That’s the problem with shoulda, coulda, woulda. It results in “It’s just fine.” Greatness is not achieved with “just fine.”

In fact, I accepted another invitation to be on another business-focused radio show a few weeks later…just to see if I could overcome the shoulda, coulda, wouldas that evidently come when I do a live interview.  When the day came, I walked into the studio with  my talking points rehearsed, determined to think fast and talk slow, say what I mean in 15 words or less, and end each sentence before the “wrap it up” signal.

Nope. Still not cut out for radio. 

I once again caught myself thinking slow and talking fast, rambling on when I didn’t need to, and making the guy in the booth give me an “Any time now…” signal every few minutes. More to the point, I again wandered away thinking about all the things I should have, could have, and would have said given a second chance.

Every so often, things arise that require you to act before you think (in both our professional AND personal lives),  and shoulda, coulda, woulda sneaks up on you, taunting and torturing you. But I also think it does have its purpose … it’s an extremely effective reminder to not be afraid to grab opportunities by the horns, if for no other reason than to spite the shoulda/coulda/woulda voice in all of us. 

Next time I’m asked to do a live interview, I plan to be more preemptive.  I should be OK with the fact that I’ll never be good at them, then I could save myself from any post-interview chastising, and I would be a lot happier.


Celebrating love … business-owner style

This month marks my second anniversary. It was just about two years ago that I closed my eyes, held my breath, and took the leap. I had no idea what I was getting myself into, except I was in love.

That’s when my business was born.

I think it’s fitting that my firm’s anniversary falls in February. As a sassy, single, 30-something, it’s not only nice to have something to celebrate on Valentine’s Day, but I get to honor a relationship that I have complete and total confidence in … the relationship between me as a person, and me as a business owner.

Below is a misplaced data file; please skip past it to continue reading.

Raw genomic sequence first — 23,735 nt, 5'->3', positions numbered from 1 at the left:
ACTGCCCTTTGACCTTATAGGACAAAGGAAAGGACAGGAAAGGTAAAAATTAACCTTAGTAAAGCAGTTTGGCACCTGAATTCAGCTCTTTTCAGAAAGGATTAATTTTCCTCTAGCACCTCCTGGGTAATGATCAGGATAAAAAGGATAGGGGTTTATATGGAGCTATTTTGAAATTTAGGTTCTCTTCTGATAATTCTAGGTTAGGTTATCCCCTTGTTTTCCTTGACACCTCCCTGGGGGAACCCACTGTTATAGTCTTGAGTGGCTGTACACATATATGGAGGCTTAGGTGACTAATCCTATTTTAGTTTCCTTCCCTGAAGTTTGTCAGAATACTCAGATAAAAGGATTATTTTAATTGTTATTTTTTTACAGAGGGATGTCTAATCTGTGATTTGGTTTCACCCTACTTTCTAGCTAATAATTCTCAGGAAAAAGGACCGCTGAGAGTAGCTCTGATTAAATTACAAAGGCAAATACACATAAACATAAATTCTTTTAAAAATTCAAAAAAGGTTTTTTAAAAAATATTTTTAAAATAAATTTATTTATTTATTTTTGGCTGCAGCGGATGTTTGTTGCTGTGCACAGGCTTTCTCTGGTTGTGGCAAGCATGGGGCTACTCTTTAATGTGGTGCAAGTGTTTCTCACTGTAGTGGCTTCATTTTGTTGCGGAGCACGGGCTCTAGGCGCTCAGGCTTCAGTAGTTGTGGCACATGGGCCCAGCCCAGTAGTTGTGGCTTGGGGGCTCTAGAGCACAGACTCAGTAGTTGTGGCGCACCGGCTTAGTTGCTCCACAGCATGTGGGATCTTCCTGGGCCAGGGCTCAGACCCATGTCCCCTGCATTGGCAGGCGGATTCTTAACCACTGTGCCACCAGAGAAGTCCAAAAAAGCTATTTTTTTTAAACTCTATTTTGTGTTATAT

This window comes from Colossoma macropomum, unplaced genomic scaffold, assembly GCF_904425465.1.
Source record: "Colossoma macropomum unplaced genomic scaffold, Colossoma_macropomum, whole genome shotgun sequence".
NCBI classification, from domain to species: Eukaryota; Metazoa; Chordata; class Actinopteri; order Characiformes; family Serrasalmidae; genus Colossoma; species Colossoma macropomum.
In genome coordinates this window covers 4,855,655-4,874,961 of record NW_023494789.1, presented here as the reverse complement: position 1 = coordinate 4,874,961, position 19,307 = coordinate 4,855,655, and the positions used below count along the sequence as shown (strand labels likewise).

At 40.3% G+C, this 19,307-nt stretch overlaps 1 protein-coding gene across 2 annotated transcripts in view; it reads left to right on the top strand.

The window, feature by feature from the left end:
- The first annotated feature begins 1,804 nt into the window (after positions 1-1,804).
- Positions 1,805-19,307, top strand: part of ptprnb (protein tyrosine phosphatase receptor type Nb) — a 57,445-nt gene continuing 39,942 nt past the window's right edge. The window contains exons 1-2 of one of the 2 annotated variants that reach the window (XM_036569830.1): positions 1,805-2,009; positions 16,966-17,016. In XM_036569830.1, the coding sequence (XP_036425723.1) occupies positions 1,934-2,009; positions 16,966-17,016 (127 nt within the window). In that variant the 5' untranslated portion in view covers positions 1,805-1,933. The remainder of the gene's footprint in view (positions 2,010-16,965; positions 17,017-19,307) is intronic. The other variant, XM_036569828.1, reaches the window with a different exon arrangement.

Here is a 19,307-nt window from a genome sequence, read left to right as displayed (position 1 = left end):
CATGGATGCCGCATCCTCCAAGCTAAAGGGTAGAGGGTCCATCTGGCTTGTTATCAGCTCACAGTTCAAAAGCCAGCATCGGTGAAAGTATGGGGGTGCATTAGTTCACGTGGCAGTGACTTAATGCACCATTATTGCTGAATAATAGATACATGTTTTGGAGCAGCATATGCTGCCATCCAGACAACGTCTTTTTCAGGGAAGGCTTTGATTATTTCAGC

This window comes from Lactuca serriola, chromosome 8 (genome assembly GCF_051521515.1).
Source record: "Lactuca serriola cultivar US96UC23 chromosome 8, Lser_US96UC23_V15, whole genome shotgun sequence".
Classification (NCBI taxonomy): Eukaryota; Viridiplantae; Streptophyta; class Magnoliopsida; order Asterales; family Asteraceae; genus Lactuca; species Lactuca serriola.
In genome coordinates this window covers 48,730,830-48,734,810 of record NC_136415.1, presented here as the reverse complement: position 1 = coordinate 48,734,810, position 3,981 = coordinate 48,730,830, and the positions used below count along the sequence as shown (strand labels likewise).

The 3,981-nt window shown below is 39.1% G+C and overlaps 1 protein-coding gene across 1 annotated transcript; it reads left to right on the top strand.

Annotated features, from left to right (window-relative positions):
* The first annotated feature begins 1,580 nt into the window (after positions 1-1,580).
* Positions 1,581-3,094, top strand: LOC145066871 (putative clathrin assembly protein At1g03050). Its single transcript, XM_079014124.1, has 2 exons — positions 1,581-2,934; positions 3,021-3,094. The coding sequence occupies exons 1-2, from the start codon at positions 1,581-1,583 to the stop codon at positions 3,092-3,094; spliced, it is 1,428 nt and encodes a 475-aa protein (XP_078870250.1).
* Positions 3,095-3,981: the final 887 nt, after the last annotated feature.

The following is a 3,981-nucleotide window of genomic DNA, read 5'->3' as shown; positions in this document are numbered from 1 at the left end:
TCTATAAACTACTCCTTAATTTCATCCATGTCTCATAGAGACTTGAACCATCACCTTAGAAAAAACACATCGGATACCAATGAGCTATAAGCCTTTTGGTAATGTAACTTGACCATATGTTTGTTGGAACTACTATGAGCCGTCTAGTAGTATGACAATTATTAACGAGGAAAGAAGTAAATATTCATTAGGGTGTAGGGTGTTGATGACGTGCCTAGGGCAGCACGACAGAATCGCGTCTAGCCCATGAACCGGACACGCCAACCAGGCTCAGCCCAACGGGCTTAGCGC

I’ve learned in the past few years that these are two very different people. In fact, in any other circumstance, I wonder if they’d even be friends. I’d like to think so….

One prefers to sit back and chill out, while the other is constantly chasing challenges. One needs to think before she acts, while the other doesn’t always have that luxury. One can easily live in faded jeans and hiking boots, while the other is way more comfortable in pencil skirts and high heels. One is introverted and shy, while the other can work a room at a networking event. One is happy to let someone else take the lead once in awhile, while the other wouldn’t dream of handing over the reins. To anyone. Ever.

Like any relationship, it has its ups and downs. Sometimes I want to throttle myself when I’m not giving myself enough attention or feel I’m taking myself for granted. I don’t hesitate to holler in protest when I have to concentrate on what needs to happen at the firm instead of ducking out early to get a jump on the weekend. Don’t even get me started when I have to walk away at the end of the day simply because I promised me I’d be home at a decent hour for a change.

But, when push comes to shove, amazing things happen when we work together. When we score another big client, celebrate a record-breaking revenue month, or enjoy the freedom to cut out in the middle of the day to go to a nephew’s ball game or a niece’s choir concert, I know we’re in it for the long haul. I’ll never doubt that I’ve got my back, and I know every decision is in the best interest of me, myself and I.

I know quite a few small-business owners, and I think something we all have in common is the love we have for what we do. We’re absolutely nutty over the clients we serve, we’re head-over-heels crazy about the process of growing a company, and we don’t hesitate about the sacrifices we make to feed our entrepreneurial spirit. We all work hard to balance who we are with who we want to become. We’re forever stumbling, which I’m sure has some wondering if the struggles are worth it. But, ask just about any business owner, and the answer will be a resounding “Yes!”

As we get closer to Valentine’s Day, I want to give a heart-shaped shout-out to business owners both large and small. Whether you run a one-person shop out of the corner of your basement or work out of the top floor of the high-rise building you own, I celebrate you and the love you have for your business. It’s truly a relationship worth celebrating.



From handshakes to hugs

j0406204-main_FullLast week I attended a customer-appreciation event  for one of my clients. He owns an accounting firm that has been growing by leaps and bounds the past few years, and every year on the anniversary of launching his business, he hosts a great party at one of the local restaurants for all of his clients, friends and colleagues.